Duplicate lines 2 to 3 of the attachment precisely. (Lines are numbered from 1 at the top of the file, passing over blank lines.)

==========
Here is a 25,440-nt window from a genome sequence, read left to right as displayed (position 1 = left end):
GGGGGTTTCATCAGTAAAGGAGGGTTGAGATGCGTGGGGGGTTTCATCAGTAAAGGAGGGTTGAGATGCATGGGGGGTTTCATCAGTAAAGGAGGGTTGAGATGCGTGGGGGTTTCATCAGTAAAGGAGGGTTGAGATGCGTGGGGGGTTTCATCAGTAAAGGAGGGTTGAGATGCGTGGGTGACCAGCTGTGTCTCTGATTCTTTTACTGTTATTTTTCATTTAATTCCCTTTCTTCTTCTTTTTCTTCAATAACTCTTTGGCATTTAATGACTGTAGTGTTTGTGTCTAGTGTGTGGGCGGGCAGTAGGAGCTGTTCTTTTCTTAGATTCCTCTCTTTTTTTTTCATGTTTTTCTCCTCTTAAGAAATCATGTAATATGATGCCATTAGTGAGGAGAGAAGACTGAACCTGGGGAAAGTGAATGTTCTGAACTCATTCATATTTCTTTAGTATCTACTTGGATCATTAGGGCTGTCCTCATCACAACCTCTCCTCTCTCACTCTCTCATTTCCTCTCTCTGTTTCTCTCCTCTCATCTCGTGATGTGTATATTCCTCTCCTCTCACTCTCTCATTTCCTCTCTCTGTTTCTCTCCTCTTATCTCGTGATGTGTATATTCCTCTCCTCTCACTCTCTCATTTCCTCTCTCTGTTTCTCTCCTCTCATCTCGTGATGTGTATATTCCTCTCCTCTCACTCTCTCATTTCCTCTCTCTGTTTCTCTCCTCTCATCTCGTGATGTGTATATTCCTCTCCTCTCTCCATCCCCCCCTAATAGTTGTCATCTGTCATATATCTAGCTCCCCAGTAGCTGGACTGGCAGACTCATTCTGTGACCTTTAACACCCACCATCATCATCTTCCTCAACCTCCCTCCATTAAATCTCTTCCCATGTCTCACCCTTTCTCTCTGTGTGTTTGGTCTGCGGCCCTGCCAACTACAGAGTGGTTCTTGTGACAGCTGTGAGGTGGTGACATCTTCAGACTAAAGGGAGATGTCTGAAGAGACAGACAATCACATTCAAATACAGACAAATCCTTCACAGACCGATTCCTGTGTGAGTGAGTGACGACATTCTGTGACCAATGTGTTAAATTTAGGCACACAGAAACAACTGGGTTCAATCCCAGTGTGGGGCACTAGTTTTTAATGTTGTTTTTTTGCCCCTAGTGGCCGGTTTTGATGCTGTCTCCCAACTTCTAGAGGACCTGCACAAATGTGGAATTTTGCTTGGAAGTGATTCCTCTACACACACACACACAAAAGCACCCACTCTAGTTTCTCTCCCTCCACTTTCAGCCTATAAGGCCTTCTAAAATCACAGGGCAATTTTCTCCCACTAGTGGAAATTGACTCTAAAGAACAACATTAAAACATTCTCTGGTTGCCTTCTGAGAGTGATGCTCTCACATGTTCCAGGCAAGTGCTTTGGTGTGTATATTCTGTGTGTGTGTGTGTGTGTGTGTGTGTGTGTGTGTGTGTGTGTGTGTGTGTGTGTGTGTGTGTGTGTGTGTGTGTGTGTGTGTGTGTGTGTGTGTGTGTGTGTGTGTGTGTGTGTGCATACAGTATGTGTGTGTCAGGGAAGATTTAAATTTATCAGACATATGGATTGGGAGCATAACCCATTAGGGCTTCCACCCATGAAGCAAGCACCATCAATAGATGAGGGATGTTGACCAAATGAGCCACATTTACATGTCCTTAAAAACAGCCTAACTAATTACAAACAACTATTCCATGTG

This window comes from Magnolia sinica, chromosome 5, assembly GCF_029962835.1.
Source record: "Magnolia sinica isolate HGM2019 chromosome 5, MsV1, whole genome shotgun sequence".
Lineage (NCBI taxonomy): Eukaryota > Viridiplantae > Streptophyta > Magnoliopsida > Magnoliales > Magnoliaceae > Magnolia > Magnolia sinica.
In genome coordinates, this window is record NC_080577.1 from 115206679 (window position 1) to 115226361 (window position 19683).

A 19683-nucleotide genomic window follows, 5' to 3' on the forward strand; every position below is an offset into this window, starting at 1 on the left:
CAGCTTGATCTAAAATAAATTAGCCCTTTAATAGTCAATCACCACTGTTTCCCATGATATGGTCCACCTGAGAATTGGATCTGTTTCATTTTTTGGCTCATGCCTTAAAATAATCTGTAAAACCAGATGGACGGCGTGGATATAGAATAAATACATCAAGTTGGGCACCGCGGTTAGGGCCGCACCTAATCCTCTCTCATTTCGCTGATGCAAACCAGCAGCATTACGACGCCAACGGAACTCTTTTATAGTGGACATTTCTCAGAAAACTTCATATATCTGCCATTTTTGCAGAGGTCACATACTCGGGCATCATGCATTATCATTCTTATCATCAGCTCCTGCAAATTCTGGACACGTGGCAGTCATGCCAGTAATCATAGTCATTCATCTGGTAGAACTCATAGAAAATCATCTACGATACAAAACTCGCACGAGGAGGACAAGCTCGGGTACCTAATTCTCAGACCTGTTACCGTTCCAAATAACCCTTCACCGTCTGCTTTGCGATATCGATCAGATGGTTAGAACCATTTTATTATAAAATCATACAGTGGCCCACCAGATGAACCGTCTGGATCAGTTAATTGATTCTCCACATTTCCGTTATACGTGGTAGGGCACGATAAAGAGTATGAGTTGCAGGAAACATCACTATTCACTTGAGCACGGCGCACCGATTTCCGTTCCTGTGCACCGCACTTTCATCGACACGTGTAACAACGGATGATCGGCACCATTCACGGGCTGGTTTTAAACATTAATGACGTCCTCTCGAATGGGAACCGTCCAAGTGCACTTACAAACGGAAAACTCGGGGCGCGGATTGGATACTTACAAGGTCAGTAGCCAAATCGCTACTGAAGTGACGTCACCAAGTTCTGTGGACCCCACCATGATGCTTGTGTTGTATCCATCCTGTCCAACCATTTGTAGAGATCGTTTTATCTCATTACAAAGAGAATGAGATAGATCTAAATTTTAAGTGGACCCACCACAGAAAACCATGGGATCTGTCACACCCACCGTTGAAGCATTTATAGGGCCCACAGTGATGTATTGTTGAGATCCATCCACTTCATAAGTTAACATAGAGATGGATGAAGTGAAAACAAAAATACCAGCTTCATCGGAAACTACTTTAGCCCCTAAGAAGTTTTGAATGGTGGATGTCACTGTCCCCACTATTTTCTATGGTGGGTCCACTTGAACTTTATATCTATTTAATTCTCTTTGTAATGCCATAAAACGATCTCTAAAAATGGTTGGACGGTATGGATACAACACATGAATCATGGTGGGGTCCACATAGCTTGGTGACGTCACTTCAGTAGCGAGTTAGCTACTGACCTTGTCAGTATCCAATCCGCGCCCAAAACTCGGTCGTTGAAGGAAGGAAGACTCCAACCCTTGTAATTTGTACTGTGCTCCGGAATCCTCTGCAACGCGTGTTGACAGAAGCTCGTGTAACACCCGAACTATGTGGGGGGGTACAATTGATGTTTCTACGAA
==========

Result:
GGGGGTTTCATCAGTAAAGGAGGGTTGAGATGCGTGGGGGGTTTCATCAGTAAAGGAGGGTTGAGATGCATGGGGGGTTTCATCAGTAAAGGAGGGTTGAGATGCGTGGGGGTTTCATCAGTAAAGGAGGGTTGAGATGCGTGGGGGGTTTCATCAGTAAAGGAGGGTTGAGATGCGTGGGTGACCAGCTGTGTCTCTGATTCTTTTACTGTTATTTTTCATTTAATTCCCTTTCTTCTTCTTTTTCTTCAATAACTCTTTGGCATTTAATGACTGTAGTGTTTGTGTCTAGTGTGTGGGCGGGCAGTAGGAGCTGTTCTTTTCTTAGATTCCTCTCTTTTTTTTTCATGTTTTTCTCCTCTTAAGAAATCATGTAATATGATGCCATTAGTGAGGAGAGAAGACTGAACCTGGGGAAAGTGAATGTTCTGAACTCATTCATATTTCTTTAGTATCTACTTGGATCATTAGGGCTGTCCTCATCACAACCTCTCCTCTCTCACTCTCTCATTTCCTCTCTCTGTTTCTCTCCTCTCATCTCGTGATGTGTATATTCCTCTCCTCTCACTCTCTCATTTCCTCTCTCTGTTTCTCTCCTCTTATCTCGTGATGTGTATATTCCTCTCCTCTCACTCTCTCATTTCCTCTCTCTGTTTCTCTCCTCTCATCTCGTGATGTGTATATTCCTCTCCTCTCACTCTCTCATTTCCTCTCTCTGTTTCTCTCCTCTCATCTCGTGATGTGTATATTCCTCTCCTCTCTCCATCCCCCCCTAATAGTTGTCATCTGTCATATATCTAGCTCCCCAGTAGCTGGACTGGCAGACTCATTCTGTGACCTTTAACACCCACCATCATCATCTTCCTCAACCTCCCTCCATTAAATCTCTTCCCATGTCTCACCCTTTCTCTCTGTGTGTTTGGTCTGCGGCCCTGCCAACTACAGAGTGGTTCTTGTGACAGCTGTGAGGTGGTGACATCTTCAGACTAAAGGGAGATGTCTGAAGAGACAGACAATCACATTCAAATACAGACAAATCCTTCACAGACCGATTCCTGTGTGAGTGAGTGACGACATTCTGTGACCAATGTGTTAAATTTAGGCACACAGAAACAACTGGGTTCAATCCCAGTGTGGGGCACTAGTTTTTAATGTTGTTTTTTTGCCCCTAGTGGCCGGTTTTGATGCTGTCTCCCAACTTCTAGAGGACCTGCACAAATGTGGAATTTTGCTTGGAAGTGATTCCTCTACACACACACACACAAAAGCACCCACTCTAGTTTCTCTCCCTCCACTTTCAGCCTATAAGGCCTTCTAAAATCACAGGGCAATTTTCTCCCACTAGTGGAAATTGACTCTAAAGAACAACATTAAAACATTCTCTGGTTGCCTTCTGAGAGTGATGCTCTCACATGTTCCAGGCAAGTGCTTTGGTGTGTATATTCTGTGTGTGTGTGTGTGTGTGTGTGTGTGTGTGTGTGTGTGTGTGTGTGTGTGTGTGTGTGTGTGTGTGTGTGTGTGTGTGTGTGTGTGTGTGTGTGTGTGTGTGTGTGTGTGTGTGCATACAGTATGTGTGTGTCAGGGAAGATTTAAATTTATCAGACATATGGATTGGGAGCATAACCCATTAGGGCTTCCACCCATGAAGCAAGCACCATCAATAGATGAGGGATGTTGACCAAATGAGCCACATTTACATGTCCTTAAAAACAGCCTAACTAATTACAAACAACTATTCCATGTG

This window comes from Magnolia sinica, chromosome 5, assembly GCF_029962835.1.